Title: A Sort of Homecoming
Album: The Unforgettable Fire
It's hard to imagine what U2 would have become without Brian Eno. By 1983, they had truly established themselves as the next big arena rock band, creating a sound that was militant, anthemic, socially conscious. They were a great live band and they managed to capture the experience quite well on the short-but-sweet live LP Under a Blood Red Sky. To their credit (and probably to the dissatisfaction of less-adventurous fans), they chose not to release a sequel to War but intead enlisted a reluctant Brian Eno and his engineer Daniel Lanois to make The Unforgettable Fire.
There are hits on The Unforgettable Fire, most notably "Pride (In the Name of Love)" but if you were old enough to tear the shrink wrap off an LP in 1984, the first track you heard was "A Sort of Homecoming." I remember being a little confused by this track, which at times sounds like two stereos playing two different records simultaneously. There's a pop song in there somewhere, but it's buried under an impressionistic haze of lush guitars and is constantly being interrupted by Larry Mullen's I'm-testing-out-this-new-drum-kit syncopation. Each member of the band has a defined role, seemingly to find a new and interesting way to obscure the focus of the song. Adam Clayton's bass line seems to oscillate between playing the tonic as a pedal tone and avoiding it altogether. In fact, we don't really get a strong sense of the tonal center until the very end (at 5:03) when he plays a descending line that clearly delineates the key. The fact that this occurs just as Bono is singing the lines "I am coming home" makes it all the more brilliant.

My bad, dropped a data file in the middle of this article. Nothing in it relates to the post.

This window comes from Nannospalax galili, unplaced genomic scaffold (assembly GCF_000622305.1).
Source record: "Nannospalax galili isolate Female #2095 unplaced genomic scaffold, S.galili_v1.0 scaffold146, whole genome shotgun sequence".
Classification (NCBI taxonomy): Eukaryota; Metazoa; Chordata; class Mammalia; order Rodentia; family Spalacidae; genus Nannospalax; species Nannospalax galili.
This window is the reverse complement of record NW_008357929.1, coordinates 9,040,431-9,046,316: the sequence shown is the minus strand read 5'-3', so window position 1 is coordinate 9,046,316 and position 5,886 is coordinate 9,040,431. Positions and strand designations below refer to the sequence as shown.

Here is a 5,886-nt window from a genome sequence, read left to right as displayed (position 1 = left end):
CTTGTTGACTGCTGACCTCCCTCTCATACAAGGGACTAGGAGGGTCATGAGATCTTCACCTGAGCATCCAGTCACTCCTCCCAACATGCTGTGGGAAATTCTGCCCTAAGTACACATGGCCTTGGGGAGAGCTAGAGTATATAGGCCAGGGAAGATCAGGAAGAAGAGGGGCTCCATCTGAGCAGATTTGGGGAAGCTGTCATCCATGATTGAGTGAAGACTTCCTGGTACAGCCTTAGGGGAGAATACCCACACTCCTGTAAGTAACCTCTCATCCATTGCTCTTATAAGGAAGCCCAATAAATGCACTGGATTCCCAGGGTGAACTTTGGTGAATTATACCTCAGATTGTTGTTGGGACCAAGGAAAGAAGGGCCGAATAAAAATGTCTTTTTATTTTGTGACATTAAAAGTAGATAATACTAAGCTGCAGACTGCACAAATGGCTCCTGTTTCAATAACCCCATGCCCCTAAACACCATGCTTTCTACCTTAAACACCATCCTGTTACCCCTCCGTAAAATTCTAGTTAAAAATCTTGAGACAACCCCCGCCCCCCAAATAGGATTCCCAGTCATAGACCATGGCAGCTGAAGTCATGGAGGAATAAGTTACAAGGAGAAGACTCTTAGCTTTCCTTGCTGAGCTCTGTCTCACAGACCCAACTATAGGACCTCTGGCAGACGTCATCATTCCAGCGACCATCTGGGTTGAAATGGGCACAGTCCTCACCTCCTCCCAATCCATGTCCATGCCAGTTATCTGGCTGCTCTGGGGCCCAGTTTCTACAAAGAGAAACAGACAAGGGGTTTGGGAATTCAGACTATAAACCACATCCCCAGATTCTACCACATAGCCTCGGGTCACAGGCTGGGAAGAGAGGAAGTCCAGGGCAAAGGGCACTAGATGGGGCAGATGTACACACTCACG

Speaking of Bono, I think it's easy to forget just how versatile a singer he is, especially if your main remembrances of U2 are of their mediocre venture into Americana, Rattle and Hum. In this track, where Eno has created a sense of sonic stasis, it's Bono who powerfully and gracefully moves the tune forward. His reedy tenor shines through the cloudy mix, at times growling, shouting, whispering, chanting. He slips in and out of his full voice, head voice and falsetto with convincing ease and the result is a triumph steps beyond his previous work.
With "A Sort of Homecoming," U2 abandons the modern militant warfare of their previous record for something more tribal and organic.